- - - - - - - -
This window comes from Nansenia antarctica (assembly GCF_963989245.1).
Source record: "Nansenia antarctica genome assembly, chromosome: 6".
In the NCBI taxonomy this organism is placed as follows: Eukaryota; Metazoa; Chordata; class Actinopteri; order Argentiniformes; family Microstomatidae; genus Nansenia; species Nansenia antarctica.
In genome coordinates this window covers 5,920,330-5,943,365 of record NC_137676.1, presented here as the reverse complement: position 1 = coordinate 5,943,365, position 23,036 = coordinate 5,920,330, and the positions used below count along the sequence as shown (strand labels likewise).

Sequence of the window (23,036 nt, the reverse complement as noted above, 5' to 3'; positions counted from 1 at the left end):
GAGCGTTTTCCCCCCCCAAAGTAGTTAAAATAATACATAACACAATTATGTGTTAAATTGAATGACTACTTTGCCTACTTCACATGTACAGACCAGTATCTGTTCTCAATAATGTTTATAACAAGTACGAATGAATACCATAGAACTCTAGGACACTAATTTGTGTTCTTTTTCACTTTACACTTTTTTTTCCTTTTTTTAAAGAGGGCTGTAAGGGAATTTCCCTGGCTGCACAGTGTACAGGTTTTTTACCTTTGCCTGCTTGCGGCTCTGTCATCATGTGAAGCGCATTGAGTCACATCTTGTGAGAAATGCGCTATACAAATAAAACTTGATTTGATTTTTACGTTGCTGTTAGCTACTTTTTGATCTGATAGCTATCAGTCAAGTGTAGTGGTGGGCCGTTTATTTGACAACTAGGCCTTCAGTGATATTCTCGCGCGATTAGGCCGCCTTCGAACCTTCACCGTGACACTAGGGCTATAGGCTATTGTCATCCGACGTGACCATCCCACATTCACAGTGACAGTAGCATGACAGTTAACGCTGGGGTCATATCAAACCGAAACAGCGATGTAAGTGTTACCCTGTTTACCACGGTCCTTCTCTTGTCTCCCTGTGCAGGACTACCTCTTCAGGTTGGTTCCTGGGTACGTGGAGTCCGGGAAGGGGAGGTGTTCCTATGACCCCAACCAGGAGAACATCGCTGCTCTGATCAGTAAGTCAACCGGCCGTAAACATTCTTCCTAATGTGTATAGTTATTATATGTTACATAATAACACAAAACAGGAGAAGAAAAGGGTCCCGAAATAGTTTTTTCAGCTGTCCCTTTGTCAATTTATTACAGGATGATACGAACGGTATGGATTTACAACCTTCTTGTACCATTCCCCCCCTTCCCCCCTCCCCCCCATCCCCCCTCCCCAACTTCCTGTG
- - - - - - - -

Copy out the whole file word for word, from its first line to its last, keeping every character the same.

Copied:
This window comes from Nansenia antarctica (assembly GCF_963989245.1).
Source record: "Nansenia antarctica genome assembly, chromosome: 6".
In the NCBI taxonomy this organism is placed as follows: Eukaryota; Metazoa; Chordata; class Actinopteri; order Argentiniformes; family Microstomatidae; genus Nansenia; species Nansenia antarctica.
In genome coordinates this window covers 5,920,330-5,943,365 of record NC_137676.1, presented here as the reverse complement: position 1 = coordinate 5,943,365, position 23,036 = coordinate 5,920,330, and the positions used below count along the sequence as shown (strand labels likewise).

Sequence of the window (23,036 nt, the reverse complement as noted above, 5' to 3'; positions counted from 1 at the left end):
GAGCGTTTTCCCCCCCCAAAGTAGTTAAAATAATACATAACACAATTATGTGTTAAATTGAATGACTACTTTGCCTACTTCACATGTACAGACCAGTATCTGTTCTCAATAATGTTTATAACAAGTACGAATGAATACCATAGAACTCTAGGACACTAATTTGTGTTCTTTTTCACTTTACACTTTTTTTTCCTTTTTTTAAAGAGGGCTGTAAGGGAATTTCCCTGGCTGCACAGTGTACAGGTTTTTTACCTTTGCCTGCTTGCGGCTCTGTCATCATGTGAAGCGCATTGAGTCACATCTTGTGAGAAATGCGCTATACAAATAAAACTTGATTTGATTTTTACGTTGCTGTTAGCTACTTTTTGATCTGATAGCTATCAGTCAAGTGTAGTGGTGGGCCGTTTATTTGACAACTAGGCCTTCAGTGATATTCTCGCGCGATTAGGCCGCCTTCGAACCTTCACCGTGACACTAGGGCTATAGGCTATTGTCATCCGACGTGACCATCCCACATTCACAGTGACAGTAGCATGACAGTTAACGCTGGGGTCATATCAAACCGAAACAGCGATGTAAGTGTTACCCTGTTTACCACGGTCCTTCTCTTGTCTCCCTGTGCAGGACTACCTCTTCAGGTTGGTTCCTGGGTACGTGGAGTCCGGGAAGGGGAGGTGTTCCTATGACCCCAACCAGGAGAACATCGCTGCTCTGATCAGTAAGTCAACCGGCCGTAAACATTCTTCCTAATGTGTATAGTTATTATATGTTACATAATAACACAAAACAGGAGAAGAAAAGGGTCCCGAAATAGTTTTTTCAGCTGTCCCTTTGTCAATTTATTACAGGATGATACGAACGGTATGGATTTACAACCTTCTTGTACCATTCCCCCCCTTCCCCCCTCCCCCCCATCCCCCCTCCCCAACTTCCTGTG